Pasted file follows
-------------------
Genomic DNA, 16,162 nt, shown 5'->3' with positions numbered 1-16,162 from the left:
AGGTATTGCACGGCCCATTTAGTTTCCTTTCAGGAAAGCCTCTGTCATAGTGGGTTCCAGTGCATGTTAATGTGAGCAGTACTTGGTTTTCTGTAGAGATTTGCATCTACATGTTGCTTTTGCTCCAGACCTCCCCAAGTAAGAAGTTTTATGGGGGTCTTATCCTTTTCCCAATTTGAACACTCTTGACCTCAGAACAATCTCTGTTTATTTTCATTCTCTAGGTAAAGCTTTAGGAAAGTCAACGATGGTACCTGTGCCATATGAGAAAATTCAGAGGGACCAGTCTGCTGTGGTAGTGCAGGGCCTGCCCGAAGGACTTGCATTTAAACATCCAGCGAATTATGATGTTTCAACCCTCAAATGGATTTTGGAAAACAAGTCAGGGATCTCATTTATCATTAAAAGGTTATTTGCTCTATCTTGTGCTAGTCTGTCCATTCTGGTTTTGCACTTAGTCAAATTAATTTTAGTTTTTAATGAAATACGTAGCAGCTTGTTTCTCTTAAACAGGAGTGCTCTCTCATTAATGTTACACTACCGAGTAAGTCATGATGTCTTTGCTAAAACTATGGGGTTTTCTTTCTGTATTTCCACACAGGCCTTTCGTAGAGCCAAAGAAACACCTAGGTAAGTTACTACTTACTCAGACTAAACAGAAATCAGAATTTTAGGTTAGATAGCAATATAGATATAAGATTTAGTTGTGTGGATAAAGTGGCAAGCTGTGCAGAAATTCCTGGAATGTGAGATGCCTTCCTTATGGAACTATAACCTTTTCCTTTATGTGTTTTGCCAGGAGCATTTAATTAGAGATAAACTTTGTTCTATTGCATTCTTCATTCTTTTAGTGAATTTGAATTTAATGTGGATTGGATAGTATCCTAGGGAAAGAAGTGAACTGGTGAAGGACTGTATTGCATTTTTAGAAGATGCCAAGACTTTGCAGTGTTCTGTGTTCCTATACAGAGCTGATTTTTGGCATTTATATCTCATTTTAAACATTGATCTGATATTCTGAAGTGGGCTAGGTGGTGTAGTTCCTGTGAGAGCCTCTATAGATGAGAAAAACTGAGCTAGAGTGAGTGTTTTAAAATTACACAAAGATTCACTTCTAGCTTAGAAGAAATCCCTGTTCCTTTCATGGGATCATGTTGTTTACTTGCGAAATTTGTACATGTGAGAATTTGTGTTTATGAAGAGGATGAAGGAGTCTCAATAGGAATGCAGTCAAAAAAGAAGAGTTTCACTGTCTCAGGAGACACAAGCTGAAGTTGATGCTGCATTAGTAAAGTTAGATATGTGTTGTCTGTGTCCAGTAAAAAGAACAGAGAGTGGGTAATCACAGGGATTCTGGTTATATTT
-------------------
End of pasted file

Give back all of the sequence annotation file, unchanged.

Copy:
Genomic DNA, 16,162 nt, shown 5'->3' with positions numbered 1-16,162 from the left:
AGGTATTGCACGGCCCATTTAGTTTCCTTTCAGGAAAGCCTCTGTCATAGTGGGTTCCAGTGCATGTTAATGTGAGCAGTACTTGGTTTTCTGTAGAGATTTGCATCTACATGTTGCTTTTGCTCCAGACCTCCCCAAGTAAGAAGTTTTATGGGGGTCTTATCCTTTTCCCAATTTGAACACTCTTGACCTCAGAACAATCTCTGTTTATTTTCATTCTCTAGGTAAAGCTTTAGGAAAGTCAACGATGGTACCTGTGCCATATGAGAAAATTCAGAGGGACCAGTCTGCTGTGGTAGTGCAGGGCCTGCCCGAAGGACTTGCATTTAAACATCCAGCGAATTATGATGTTTCAACCCTCAAATGGATTTTGGAAAACAAGTCAGGGATCTCATTTATCATTAAAAGGTTATTTGCTCTATCTTGTGCTAGTCTGTCCATTCTGGTTTTGCACTTAGTCAAATTAATTTTAGTTTTTAATGAAATACGTAGCAGCTTGTTTCTCTTAAACAGGAGTGCTCTCTCATTAATGTTACACTACCGAGTAAGTCATGATGTCTTTGCTAAAACTATGGGGTTTTCTTTCTGTATTTCCACACAGGCCTTTCGTAGAGCCAAAGAAACACCTAGGTAAGTTACTACTTACTCAGACTAAACAGAAATCAGAATTTTAGGTTAGATAGCAATATAGATATAAGATTTAGTTGTGTGGATAAAGTGGCAAGCTGTGCAGAAATTCCTGGAATGTGAGATGCCTTCCTTATGGAACTATAACCTTTTCCTTTATGTGTTTTGCCAGGAGCATTTAATTAGAGATAAACTTTGTTCTATTGCATTCTTCATTCTTTTAGTGAATTTGAATTTAATGTGGATTGGATAGTATCCTAGGGAAAGAAGTGAACTGGTGAAGGACTGTATTGCATTTTTAGAAGATGCCAAGACTTTGCAGTGTTCTGTGTTCCTATACAGAGCTGATTTTTGGCATTTATATCTCATTTTAAACATTGATCTGATATTCTGAAGTGGGCTAGGTGGTGTAGTTCCTGTGAGAGCCTCTATAGATGAGAAAAACTGAGCTAGAGTGAGTGTTTTAAAATTACACAAAGATTCACTTCTAGCTTAGAAGAAATCCCTGTTCCTTTCATGGGATCATGTTGTTTACTTGCGAAATTTGTACATGTGAGAATTTGTGTTTATGAAGAGGATGAAGGAGTCTCAATAGGAATGCAGTCAAAAAAGAAGAGTTTCACTGTCTCAGGAGACACAAGCTGAAGTTGATGCTGCATTAGTAAAGTTAGATATGTGTTGTCTGTGTCCAGTAAAAAGAACAGAGAGTGGGTAATCACAGGGATTCTGGTTATATTT